OBITUARY: Christian Anfinsen

Christian Anfinsen was the joint winner of the 1972 Nobel Prize in Chemistry for work done with the enzyme ribonuclease while he was chief of the laboratory of chemical biology at the National Institutes of Health (NIH), at Bethesda, Maryland.

Anfinsen, with S. Moore and W. H. Stein (of Rockefeller University), received the prize for his contribution to clarifying relationships between structure and function in proteins. Anfinsen is also credited with the "Anfinsen dogma": that the amino acid sequence of a protein is sufficient to dictate the final three-dimensional structure, and thus the function of that protein in a given chemical environment. Known today as the "protein folding problem", it represents one of the most active areas of biochemistry and biophysics, and Anfinsen maintained a leading role in it to the end of his life.

Anfinsen remained active until the end, running a National Science Foundation- funded research project in his laboratory at Johns Hopkins University, Baltimore, where he was Professor of Biophysical Chemistry. His most recent research utilised enzymes from hyperthermophilic bacteria collected from the edges of tectonic plates from the floor of the Mediterranean Sea and the Pacific Ocean. He travelled world-wide to deliver lectures, to advise on research and humanitarian issues, and just for fun. He was an avid sailor, and on his last day in the laboratory, he was making plans to buy another sailboat.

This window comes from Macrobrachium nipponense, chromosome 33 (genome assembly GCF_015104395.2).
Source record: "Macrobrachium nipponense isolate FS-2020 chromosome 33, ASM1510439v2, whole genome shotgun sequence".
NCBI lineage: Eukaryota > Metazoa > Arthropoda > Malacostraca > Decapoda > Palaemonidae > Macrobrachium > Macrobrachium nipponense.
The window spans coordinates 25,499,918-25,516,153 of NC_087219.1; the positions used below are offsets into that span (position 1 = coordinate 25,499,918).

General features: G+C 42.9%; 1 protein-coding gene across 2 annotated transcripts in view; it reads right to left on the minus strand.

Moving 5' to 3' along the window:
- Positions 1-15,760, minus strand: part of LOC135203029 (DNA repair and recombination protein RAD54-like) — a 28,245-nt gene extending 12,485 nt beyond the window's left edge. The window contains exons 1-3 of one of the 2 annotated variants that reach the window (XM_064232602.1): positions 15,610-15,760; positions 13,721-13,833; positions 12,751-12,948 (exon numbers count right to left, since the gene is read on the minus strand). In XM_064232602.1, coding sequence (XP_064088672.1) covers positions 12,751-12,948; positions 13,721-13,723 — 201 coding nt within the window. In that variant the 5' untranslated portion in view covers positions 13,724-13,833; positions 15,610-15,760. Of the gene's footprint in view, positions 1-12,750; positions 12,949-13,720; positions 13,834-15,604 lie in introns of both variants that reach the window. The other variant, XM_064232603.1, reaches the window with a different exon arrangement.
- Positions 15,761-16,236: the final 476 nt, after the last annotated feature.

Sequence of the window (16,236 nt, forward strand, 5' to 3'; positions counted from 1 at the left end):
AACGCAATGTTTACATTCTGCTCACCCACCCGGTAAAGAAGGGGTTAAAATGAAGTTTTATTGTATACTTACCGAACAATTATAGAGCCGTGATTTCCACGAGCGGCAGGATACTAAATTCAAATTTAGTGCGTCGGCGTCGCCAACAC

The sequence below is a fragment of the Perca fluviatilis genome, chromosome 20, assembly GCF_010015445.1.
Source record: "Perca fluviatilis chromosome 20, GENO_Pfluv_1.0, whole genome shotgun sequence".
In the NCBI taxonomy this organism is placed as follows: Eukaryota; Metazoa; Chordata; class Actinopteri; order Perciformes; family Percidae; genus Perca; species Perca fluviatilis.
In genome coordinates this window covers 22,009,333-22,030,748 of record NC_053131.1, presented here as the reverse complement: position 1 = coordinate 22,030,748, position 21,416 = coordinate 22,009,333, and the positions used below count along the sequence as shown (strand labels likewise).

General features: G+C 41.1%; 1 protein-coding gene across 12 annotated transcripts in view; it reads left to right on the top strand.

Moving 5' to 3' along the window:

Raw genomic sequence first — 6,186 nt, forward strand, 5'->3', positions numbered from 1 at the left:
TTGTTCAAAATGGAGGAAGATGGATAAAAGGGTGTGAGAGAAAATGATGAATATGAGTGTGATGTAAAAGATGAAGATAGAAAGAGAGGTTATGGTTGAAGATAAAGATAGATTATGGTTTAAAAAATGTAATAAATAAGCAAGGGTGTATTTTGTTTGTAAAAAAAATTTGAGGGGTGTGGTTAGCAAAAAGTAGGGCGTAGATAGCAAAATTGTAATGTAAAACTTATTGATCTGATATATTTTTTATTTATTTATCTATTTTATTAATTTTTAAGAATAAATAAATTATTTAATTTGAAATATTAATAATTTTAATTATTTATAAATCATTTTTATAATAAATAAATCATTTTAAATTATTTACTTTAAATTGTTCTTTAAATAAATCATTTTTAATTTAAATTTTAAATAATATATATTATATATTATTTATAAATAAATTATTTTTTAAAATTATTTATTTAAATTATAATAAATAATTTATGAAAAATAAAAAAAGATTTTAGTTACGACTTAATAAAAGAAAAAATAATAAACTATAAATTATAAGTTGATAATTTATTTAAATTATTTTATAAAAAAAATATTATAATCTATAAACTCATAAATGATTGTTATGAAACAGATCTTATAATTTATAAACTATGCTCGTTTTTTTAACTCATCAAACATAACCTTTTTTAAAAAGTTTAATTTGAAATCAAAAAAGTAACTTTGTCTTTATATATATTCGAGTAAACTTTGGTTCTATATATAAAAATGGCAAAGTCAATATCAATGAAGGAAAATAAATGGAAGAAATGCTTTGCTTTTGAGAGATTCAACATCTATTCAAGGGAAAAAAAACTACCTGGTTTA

While Anfinsen's contributions to the area of protein folding are well recognised, he was also a pioneer of ideas in the area of nucleic acid compaction, a fact that has entirely escaped recognition. In his book The Molecular Basis of Evolution (1959), a masterful and ground-breaking treatise on the linkage between protein chemistry and genetics, there is a paragraph in which he identifies the problem of DNA compaction and topology and it relation to chromosome physiology in terms that are timely even today. This chapter helped me to become a biologist and set me to work with the biophysics of chromatin.

Anfinsen was active in a number of advisory committees. He was a member of the Weizmann Institute Board, and of the Pontifical Academy of Sciences, and he belonged to the National Academy of Sciences (USA), the Royal Danish Academy of Sciences, and the American Philosophical Society. He gave numerous honorary lectures and was awarded several honorary degrees and medals, including the National Library of Medicine Medal. He published more than 200 original articles, mostly in the area of protein structure and function.